"Substantial government interference with a defense witness' free and unhampered choice to testify violates due process rights of the defendant." United States v. Goodwin, 625 F.2d 693, 703 (5th Cir. 1980). Such interference is not present in this case. The government did not inform the witnesses that they would become grand jury targets if they testified. Rather, they were already targets of an ongoing grand jury investigation. 4 In fact, the whole matter surfaced when one of the witnesses, Wallis Chief of Police Lee White, presented the court with a motion stating that he planned to invoke the fifth amendment. One of the other witnesses, Officer Johnny Perez of Sealy, was also planning to invoke the fifth, although he was not sure to what extent. Only Officer J. W. Johnson of Bellville was unaware that he was a target of the grand jury. In a proceeding to determine how to handle White's assertion of the fifth amendment, Fricke's counsel advised the court that, though he might change his mind, he did not anticipate calling Johnson, 5 and that Johnson had stated he had not retained counsel and was not sure whether he was going to claim the fifth amendment. The government attorney informed the court, in the presence of defense counsel, that Johnson was also a target. The court then informed Johnson and advised him to retain an attorney. The following day the court held another conference to determine the validity and scope of the witnesses' fifth amendment claims. And, as noted below, the government stipulated to the substance of what the defense apparently wanted to establish by Johnson's testimony. Under these circumstances, we refuse to find "substantial government interference" with the defendant's right to call witnesses.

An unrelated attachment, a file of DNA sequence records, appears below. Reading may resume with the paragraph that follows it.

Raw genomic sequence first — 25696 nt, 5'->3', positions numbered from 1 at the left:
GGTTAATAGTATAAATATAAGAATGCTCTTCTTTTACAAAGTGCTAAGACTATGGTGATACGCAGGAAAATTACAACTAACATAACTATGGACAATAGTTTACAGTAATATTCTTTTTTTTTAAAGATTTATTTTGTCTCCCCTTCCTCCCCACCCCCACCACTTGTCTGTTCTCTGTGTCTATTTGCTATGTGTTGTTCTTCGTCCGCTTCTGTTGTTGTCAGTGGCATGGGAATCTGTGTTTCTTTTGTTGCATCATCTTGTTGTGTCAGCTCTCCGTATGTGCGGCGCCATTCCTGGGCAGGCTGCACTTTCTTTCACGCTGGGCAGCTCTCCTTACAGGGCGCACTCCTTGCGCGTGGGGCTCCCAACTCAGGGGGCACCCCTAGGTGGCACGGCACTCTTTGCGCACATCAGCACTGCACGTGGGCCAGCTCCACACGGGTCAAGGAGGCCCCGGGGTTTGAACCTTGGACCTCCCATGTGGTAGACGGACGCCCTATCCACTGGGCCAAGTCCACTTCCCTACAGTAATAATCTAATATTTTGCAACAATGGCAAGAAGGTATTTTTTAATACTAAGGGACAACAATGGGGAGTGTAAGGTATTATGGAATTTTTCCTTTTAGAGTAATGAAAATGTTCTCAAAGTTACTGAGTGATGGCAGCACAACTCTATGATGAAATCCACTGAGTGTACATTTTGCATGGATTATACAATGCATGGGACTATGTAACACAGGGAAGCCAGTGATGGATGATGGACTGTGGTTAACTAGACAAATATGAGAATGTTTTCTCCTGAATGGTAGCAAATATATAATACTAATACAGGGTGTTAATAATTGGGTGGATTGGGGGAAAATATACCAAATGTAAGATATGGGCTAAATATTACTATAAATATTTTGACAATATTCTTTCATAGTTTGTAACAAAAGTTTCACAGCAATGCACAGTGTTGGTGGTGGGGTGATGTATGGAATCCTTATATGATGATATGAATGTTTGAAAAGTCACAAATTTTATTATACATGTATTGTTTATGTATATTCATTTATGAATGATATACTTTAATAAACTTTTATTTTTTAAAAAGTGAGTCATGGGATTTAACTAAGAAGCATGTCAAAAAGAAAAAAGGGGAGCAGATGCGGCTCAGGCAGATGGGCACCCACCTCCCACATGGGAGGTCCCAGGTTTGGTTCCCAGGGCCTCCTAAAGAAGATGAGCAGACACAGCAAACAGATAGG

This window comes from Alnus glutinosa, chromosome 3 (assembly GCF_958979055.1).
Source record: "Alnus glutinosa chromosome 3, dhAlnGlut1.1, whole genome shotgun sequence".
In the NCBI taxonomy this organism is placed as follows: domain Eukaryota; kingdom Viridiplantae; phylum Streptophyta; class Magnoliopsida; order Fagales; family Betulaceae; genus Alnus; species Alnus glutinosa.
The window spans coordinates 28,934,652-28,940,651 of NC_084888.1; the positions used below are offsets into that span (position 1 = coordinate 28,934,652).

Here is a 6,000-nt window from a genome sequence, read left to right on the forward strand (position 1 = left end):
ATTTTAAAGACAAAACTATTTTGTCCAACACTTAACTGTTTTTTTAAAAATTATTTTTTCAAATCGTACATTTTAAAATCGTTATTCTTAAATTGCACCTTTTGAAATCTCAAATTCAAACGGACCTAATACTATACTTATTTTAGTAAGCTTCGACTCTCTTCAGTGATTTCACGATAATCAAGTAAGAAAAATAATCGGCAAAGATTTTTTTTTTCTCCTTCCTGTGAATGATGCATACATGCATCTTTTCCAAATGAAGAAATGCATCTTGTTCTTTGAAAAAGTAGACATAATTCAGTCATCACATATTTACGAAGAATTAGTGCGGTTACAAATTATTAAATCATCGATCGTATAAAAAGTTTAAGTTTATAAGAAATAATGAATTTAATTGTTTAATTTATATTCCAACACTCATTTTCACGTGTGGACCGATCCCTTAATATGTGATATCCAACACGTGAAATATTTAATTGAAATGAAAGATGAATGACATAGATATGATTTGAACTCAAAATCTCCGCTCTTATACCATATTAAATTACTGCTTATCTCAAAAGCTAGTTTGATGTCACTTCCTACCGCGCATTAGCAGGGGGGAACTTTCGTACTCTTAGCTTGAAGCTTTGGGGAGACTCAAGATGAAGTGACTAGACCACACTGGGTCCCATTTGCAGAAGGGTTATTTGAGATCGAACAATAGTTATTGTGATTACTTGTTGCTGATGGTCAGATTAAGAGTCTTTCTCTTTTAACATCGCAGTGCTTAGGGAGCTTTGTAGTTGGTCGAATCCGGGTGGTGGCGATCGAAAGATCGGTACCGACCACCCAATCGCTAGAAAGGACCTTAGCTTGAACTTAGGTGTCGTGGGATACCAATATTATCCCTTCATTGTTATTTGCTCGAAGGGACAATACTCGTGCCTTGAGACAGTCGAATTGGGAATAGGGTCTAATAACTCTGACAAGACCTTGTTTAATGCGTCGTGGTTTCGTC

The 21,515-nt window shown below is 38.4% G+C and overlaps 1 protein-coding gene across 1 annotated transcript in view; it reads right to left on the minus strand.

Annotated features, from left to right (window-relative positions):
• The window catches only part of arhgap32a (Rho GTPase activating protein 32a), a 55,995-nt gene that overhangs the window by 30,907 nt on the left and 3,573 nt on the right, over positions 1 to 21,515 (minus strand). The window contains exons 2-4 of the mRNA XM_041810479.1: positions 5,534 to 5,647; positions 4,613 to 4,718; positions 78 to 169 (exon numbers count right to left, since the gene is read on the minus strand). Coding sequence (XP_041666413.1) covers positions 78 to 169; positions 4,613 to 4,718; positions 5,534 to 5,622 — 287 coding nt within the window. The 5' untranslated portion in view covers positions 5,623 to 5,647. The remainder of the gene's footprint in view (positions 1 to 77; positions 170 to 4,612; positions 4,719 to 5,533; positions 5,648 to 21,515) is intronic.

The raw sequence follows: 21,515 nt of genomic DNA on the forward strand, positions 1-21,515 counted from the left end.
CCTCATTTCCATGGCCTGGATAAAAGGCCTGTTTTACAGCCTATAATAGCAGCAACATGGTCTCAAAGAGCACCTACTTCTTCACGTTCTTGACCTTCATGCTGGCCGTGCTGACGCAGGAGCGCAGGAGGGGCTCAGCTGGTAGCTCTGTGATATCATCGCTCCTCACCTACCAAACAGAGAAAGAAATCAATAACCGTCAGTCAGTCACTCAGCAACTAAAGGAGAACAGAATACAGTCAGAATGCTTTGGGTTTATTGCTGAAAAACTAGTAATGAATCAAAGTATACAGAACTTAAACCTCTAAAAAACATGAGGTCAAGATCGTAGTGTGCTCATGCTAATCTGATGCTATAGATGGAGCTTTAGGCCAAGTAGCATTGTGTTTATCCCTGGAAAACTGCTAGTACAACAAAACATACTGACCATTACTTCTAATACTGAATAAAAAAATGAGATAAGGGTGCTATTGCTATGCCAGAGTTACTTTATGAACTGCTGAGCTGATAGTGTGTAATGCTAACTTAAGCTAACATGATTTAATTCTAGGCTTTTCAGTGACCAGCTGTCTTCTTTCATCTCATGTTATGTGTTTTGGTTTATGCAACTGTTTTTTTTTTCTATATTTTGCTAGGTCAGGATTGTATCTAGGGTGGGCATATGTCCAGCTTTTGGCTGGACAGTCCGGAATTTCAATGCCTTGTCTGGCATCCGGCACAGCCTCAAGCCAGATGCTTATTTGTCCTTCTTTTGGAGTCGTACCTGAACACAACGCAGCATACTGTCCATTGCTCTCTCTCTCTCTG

Fricke has not shown that the government's investigation of these people was unjustified, nor that it was prompted by the possibility that they might testify for the defense. A defendant's sixth amendment rights do not override the fifth amendment rights of others. United States v. Lacouture, 495 F.2d 1237 (5th Cir.), cert. denied, 419 U.S. 1053, 95 S.Ct. 631, 42 L.Ed.2d 648 (1974). Neither can a defendant compel the government to grant use immunity to witnesses he desires to call. See, e.g., United States v. Chagra, 669 F.2d 241, 258-61 (5th Cir. 1982). Given this, we do not feel that a defendant's rights are violated when the government merely informs witnesses that they are targets of an investigation, as long as the investigation was not prompted by the possibility of the witnesses testifying, cf. United States v. Hammond, 598 F.2d 1008, 1012-14 (5th Cir. 1979), and the government does not harass or threaten the witnesses, see United States v. Morrison, 535 F.2d 223 (3d Cir. 1976). 6


Fricke presents another alleged error relating to the three witnesses discussed

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above. His claim here has two components. In determining the scope and validity of the fifth amendment claims of witnesses White, Perez, and Johnson, the trial judge held a...